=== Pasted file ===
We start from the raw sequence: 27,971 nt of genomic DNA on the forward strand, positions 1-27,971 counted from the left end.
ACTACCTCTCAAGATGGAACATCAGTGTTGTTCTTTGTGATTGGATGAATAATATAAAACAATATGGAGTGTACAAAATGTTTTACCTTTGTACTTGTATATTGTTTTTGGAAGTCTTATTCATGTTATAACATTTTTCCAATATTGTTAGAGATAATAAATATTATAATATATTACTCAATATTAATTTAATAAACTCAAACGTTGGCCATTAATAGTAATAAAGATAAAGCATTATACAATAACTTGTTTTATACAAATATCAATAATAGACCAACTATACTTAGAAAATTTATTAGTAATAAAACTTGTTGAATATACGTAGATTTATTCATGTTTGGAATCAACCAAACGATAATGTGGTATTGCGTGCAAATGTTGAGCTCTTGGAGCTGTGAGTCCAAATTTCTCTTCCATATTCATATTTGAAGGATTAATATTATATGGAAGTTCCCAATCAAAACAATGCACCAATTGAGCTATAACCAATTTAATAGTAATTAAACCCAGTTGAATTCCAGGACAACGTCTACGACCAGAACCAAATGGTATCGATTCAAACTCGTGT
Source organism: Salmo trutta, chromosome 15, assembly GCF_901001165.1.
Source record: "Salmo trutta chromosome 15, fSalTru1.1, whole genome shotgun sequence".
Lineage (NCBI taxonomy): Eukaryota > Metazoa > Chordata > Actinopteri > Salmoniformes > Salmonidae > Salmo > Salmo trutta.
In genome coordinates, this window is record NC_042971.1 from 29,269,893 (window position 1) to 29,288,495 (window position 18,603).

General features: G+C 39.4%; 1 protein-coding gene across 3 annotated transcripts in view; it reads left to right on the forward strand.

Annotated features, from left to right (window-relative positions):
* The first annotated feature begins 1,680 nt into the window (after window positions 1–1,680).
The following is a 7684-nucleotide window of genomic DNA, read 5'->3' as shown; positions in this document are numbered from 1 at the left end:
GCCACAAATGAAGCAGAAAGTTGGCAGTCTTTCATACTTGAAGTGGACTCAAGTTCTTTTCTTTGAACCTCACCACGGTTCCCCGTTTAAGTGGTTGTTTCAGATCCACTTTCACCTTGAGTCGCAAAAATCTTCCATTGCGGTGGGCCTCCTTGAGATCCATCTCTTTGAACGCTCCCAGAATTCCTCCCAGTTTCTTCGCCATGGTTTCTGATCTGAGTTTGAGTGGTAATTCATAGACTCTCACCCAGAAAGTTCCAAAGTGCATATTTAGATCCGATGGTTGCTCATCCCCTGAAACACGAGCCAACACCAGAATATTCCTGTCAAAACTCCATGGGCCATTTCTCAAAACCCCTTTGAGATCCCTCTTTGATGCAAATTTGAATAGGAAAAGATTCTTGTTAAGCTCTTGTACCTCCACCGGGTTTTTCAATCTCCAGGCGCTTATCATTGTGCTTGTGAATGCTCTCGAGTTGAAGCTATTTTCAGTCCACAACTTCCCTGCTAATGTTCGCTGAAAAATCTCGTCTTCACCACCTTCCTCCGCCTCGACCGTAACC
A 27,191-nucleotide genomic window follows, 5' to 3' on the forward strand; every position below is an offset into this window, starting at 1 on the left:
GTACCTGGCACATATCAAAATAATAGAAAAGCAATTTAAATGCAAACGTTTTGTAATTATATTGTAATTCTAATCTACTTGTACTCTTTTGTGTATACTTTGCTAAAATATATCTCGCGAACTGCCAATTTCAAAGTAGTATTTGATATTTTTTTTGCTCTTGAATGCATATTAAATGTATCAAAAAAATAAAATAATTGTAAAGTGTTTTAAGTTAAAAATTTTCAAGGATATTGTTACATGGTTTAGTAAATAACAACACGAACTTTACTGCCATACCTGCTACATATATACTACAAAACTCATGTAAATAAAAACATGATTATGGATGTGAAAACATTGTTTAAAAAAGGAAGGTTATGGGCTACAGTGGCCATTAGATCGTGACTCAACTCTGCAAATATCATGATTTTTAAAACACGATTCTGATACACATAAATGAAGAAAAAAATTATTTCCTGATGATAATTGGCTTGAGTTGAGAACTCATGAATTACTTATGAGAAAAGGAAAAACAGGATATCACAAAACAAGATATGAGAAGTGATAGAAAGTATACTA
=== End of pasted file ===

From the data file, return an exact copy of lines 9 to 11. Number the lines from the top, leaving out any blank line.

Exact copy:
* The first annotated feature begins 1,680 nt into the window (after window positions 1–1,680).
The following is a 7684-nucleotide window of genomic DNA, read 5'->3' as shown; positions in this document are numbered from 1 at the left end:
GCCACAAATGAAGCAGAAAGTTGGCAGTCTTTCATACTTGAAGTGGACTCAAGTTCTTTTCTTTGAACCTCACCACGGTTCCCCGTTTAAGTGGTTGTTTCAGATCCACTTTCACCTTGAGTCGCAAAAATCTTCCATTGCGGTGGGCCTCCTTGAGATCCATCTCTTTGAACGCTCCCAGAATTCCTCCCAGTTTCTTCGCCATGGTTTCTGATCTGAGTTTGAGTGGTAATTCATAGACTCTCACCCAGAAAGTTCCAAAGTGCATATTTAGATCCGATGGTTGCTCATCCCCTGAAACACGAGCCAACACCAGAATATTCCTGTCAAAACTCCATGGGCCATTTCTCAAAACCCCTTTGAGATCCCTCTTTGATGCAAATTTGAATAGGAAAAGATTCTTGTTAAGCTCTTGTACCTCCACCGGGTTTTTCAATCTCCAGGCGCTTATCATTGTGCTTGTGAATGCTCTCGAGTTGAAGCTATTTTCAGTCCACAACTTCCCTGCTAATGTTCGCTGAAAAATCTCGTCTTCACCACCTTCCTCCGCCTCGACCGTAACC